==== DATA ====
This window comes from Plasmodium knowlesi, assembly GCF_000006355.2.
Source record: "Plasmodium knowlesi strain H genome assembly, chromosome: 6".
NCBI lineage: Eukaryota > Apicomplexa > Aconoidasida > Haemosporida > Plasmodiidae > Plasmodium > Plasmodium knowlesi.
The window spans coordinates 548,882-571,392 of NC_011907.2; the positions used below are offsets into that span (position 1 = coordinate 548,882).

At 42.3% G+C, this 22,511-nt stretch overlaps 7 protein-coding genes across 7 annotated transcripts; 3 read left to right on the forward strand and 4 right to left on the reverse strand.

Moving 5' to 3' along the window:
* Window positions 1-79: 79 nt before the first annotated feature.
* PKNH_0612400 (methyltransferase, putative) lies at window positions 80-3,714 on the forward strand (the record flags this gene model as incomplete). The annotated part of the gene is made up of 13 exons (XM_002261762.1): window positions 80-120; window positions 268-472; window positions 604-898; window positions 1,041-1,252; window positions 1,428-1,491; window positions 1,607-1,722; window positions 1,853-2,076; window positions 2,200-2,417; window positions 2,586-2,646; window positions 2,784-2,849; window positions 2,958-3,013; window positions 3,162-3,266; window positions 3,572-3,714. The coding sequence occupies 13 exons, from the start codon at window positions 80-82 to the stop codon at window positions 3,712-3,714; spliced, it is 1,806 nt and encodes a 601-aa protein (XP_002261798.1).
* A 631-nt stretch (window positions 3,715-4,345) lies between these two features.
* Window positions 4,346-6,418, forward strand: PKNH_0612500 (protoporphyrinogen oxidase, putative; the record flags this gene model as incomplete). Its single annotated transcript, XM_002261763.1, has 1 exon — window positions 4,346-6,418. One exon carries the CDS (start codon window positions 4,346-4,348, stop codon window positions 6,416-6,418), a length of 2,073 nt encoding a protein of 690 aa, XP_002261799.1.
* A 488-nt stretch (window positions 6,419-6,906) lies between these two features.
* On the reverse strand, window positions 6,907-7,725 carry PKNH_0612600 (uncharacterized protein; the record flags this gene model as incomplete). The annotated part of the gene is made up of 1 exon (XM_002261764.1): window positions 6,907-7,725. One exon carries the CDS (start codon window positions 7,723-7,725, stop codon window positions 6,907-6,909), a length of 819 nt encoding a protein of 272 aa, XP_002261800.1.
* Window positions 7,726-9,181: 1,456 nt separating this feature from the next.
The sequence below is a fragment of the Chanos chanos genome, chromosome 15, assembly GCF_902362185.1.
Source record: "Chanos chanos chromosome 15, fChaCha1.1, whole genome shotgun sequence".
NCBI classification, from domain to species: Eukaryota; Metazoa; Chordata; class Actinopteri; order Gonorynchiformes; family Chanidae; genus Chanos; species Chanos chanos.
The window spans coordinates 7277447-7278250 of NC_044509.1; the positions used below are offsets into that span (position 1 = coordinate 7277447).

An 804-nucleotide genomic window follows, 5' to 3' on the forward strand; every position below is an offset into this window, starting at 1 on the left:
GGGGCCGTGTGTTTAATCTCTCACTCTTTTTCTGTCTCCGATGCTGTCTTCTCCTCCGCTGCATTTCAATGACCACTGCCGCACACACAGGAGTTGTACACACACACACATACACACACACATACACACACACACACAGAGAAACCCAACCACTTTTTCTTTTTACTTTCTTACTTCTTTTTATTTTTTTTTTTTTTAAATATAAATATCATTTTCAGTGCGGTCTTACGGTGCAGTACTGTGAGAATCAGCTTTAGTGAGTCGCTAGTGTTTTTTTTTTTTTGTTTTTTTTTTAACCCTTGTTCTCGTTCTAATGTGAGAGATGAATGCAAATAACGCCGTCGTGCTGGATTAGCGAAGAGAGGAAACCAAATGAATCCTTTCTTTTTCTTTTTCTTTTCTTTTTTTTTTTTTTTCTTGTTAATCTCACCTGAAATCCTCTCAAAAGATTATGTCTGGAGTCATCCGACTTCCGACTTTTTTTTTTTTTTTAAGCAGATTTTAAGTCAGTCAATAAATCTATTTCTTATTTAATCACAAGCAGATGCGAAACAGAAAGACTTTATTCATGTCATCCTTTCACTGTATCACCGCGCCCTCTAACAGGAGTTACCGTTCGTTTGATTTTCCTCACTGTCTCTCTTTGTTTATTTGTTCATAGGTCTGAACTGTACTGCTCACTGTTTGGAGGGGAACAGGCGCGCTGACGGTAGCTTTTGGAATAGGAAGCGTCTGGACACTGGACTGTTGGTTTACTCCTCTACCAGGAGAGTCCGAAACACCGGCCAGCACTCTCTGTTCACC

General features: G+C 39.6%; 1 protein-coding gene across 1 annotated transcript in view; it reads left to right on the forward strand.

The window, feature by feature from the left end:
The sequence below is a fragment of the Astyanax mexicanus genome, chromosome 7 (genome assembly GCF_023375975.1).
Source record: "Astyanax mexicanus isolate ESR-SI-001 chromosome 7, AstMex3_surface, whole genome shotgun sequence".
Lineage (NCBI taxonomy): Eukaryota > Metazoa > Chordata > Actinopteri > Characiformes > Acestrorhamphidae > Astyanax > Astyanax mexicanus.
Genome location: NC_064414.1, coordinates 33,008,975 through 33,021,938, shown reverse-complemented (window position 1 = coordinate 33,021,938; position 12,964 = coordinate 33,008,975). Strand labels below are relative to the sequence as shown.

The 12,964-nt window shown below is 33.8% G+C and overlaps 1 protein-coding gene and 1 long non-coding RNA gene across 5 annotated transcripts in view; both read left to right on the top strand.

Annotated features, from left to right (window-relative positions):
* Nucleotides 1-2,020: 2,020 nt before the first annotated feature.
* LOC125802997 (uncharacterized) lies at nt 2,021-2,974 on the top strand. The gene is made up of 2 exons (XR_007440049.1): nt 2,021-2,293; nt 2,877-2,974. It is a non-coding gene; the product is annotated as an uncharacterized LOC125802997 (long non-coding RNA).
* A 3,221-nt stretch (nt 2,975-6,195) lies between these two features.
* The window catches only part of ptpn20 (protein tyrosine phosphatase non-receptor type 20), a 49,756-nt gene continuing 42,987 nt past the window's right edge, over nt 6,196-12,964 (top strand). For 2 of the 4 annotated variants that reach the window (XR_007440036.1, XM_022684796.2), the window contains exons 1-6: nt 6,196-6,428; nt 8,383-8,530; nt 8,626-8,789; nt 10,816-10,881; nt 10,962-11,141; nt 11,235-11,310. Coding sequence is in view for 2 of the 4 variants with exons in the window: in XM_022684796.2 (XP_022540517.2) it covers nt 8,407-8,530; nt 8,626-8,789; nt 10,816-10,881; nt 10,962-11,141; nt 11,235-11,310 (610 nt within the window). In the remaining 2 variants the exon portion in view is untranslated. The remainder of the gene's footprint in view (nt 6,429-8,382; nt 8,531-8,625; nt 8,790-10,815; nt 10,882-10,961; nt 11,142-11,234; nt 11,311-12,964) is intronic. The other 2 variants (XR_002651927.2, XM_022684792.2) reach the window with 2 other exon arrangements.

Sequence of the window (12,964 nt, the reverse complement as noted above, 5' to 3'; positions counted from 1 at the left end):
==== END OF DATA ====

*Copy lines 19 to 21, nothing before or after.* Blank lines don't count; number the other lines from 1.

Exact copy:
GGGGCCGTGTGTTTAATCTCTCACTCTTTTTCTGTCTCCGATGCTGTCTTCTCCTCCGCTGCATTTCAATGACCACTGCCGCACACACAGGAGTTGTACACACACACACATACACACACACATACACACACACACACAGAGAAACCCAACCACTTTTTCTTTTTACTTTCTTACTTCTTTTTATTTTTTTTTTTTTTAAATATAAATATCATTTTCAGTGCGGTCTTACGGTGCAGTACTGTGAGAATCAGCTTTAGTGAGTCGCTAGTGTTTTTTTTTTTTTGTTTTTTTTTTAACCCTTGTTCTCGTTCTAATGTGAGAGATGAATGCAAATAACGCCGTCGTGCTGGATTAGCGAAGAGAGGAAACCAAATGAATCCTTTCTTTTTCTTTTTCTTTTCTTTTTTTTTTTTTTTCTTGTTAATCTCACCTGAAATCCTCTCAAAAGATTATGTCTGGAGTCATCCGACTTCCGACTTTTTTTTTTTTTTTAAGCAGATTTTAAGTCAGTCAATAAATCTATTTCTTATTTAATCACAAGCAGATGCGAAACAGAAAGACTTTATTCATGTCATCCTTTCACTGTATCACCGCGCCCTCTAACAGGAGTTACCGTTCGTTTGATTTTCCTCACTGTCTCTCTTTGTTTATTTGTTCATAGGTCTGAACTGTACTGCTCACTGTTTGGAGGGGAACAGGCGCGCTGACGGTAGCTTTTGGAATAGGAAGCGTCTGGACACTGGACTGTTGGTTTACTCCTCTACCAGGAGAGTCCGAAACACCGGCCAGCACTCTCTGTTCACC

General features: G+C 39.6%; 1 protein-coding gene across 1 annotated transcript in view; it reads left to right on the forward strand.

The window, feature by feature from the left end: